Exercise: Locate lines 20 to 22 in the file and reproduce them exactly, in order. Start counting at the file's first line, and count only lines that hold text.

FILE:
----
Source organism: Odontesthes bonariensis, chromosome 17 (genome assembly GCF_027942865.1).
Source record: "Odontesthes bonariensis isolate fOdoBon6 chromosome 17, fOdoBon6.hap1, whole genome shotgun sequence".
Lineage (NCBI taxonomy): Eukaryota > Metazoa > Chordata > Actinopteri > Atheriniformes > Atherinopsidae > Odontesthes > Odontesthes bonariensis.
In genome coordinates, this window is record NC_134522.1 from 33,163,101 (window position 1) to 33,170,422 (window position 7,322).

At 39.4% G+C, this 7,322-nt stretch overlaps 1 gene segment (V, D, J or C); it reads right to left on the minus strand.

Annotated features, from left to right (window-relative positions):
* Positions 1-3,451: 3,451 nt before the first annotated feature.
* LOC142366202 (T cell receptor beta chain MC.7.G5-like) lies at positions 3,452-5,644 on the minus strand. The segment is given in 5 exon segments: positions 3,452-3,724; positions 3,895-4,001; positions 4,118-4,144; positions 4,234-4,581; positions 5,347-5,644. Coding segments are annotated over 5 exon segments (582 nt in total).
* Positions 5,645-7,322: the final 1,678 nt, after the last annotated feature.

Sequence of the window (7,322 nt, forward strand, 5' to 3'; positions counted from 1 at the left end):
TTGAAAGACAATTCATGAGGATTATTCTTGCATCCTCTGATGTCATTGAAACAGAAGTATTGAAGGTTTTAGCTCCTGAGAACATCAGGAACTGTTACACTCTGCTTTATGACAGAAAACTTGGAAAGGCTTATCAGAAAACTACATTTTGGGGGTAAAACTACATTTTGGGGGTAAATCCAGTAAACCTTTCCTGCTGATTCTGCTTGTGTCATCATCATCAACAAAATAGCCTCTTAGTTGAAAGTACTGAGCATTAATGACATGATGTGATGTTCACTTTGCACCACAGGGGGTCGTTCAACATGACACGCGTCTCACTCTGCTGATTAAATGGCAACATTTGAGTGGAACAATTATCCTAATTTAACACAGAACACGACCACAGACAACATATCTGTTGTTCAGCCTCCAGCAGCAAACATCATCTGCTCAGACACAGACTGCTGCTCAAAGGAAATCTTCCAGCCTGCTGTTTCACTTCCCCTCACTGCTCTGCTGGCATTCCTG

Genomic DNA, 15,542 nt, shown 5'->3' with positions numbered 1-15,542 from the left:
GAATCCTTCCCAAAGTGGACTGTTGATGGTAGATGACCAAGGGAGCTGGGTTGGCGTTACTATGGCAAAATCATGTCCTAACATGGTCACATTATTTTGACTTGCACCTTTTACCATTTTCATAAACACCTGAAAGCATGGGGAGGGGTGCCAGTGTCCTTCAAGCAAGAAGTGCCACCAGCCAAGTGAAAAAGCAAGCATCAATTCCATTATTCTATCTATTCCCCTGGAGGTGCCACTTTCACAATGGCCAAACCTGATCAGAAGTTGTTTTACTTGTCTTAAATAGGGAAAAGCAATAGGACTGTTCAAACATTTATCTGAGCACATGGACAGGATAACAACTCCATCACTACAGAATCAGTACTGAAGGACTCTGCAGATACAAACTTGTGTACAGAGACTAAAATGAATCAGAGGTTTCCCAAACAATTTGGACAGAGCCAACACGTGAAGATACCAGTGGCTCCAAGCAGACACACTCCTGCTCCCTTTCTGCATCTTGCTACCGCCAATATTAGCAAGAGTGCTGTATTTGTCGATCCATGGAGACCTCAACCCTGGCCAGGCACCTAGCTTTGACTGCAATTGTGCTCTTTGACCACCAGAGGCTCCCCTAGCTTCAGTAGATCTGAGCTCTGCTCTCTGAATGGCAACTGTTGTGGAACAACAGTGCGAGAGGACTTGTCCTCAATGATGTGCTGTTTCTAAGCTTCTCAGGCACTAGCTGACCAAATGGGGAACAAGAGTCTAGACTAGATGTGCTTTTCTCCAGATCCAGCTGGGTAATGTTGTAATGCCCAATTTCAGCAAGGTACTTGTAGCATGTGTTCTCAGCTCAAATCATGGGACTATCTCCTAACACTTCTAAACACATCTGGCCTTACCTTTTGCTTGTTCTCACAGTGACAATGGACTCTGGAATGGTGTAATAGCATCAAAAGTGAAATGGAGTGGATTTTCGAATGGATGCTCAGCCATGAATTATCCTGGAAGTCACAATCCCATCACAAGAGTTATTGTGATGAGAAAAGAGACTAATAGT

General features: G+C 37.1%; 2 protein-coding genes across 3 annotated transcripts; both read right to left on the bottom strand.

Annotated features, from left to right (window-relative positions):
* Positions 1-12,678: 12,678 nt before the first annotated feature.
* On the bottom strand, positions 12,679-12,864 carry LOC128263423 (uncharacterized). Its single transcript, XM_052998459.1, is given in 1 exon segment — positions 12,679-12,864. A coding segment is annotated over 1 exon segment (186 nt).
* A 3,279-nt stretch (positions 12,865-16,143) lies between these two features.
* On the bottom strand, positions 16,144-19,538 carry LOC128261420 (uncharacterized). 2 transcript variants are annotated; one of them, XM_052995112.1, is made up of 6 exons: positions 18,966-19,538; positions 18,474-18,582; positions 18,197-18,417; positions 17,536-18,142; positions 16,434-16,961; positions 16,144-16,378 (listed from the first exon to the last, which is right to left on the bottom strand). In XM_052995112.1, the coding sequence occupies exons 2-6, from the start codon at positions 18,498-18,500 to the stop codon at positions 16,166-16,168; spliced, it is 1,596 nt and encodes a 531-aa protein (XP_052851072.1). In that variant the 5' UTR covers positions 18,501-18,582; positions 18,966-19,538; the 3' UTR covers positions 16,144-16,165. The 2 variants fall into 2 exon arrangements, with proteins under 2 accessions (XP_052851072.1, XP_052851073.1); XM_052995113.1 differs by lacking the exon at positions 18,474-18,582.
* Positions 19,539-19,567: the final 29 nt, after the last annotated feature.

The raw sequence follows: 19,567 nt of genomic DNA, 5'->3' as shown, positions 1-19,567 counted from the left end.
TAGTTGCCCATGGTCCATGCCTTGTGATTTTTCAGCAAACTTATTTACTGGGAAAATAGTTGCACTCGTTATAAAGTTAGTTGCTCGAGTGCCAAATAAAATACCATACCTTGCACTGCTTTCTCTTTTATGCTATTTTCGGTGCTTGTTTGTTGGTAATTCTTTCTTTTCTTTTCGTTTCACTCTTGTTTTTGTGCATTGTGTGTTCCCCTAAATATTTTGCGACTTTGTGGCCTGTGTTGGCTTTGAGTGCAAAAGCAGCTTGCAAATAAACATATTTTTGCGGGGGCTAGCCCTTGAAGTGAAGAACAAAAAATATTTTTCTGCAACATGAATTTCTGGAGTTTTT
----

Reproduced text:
* Positions 19,539-19,567: the final 29 nt, after the last annotated feature.

The raw sequence follows: 19,567 nt of genomic DNA, 5'->3' as shown, positions 1-19,567 counted from the left end.
TAGTTGCCCATGGTCCATGCCTTGTGATTTTTCAGCAAACTTATTTACTGGGAAAATAGTTGCACTCGTTATAAAGTTAGTTGCTCGAGTGCCAAATAAAATACCATACCTTGCACTGCTTTCTCTTTTATGCTATTTTCGGTGCTTGTTTGTTGGTAATTCTTTCTTTTCTTTTCGTTTCACTCTTGTTTTTGTGCATTGTGTGTTCCCCTAAATATTTTGCGACTTTGTGGCCTGTGTTGGCTTTGAGTGCAAAAGCAGCTTGCAAATAAACATATTTTTGCGGGGGCTAGCCCTTGAAGTGAAGAACAAAAAATATTTTTCTGCAACATGAATTTCTGGAGTTTTT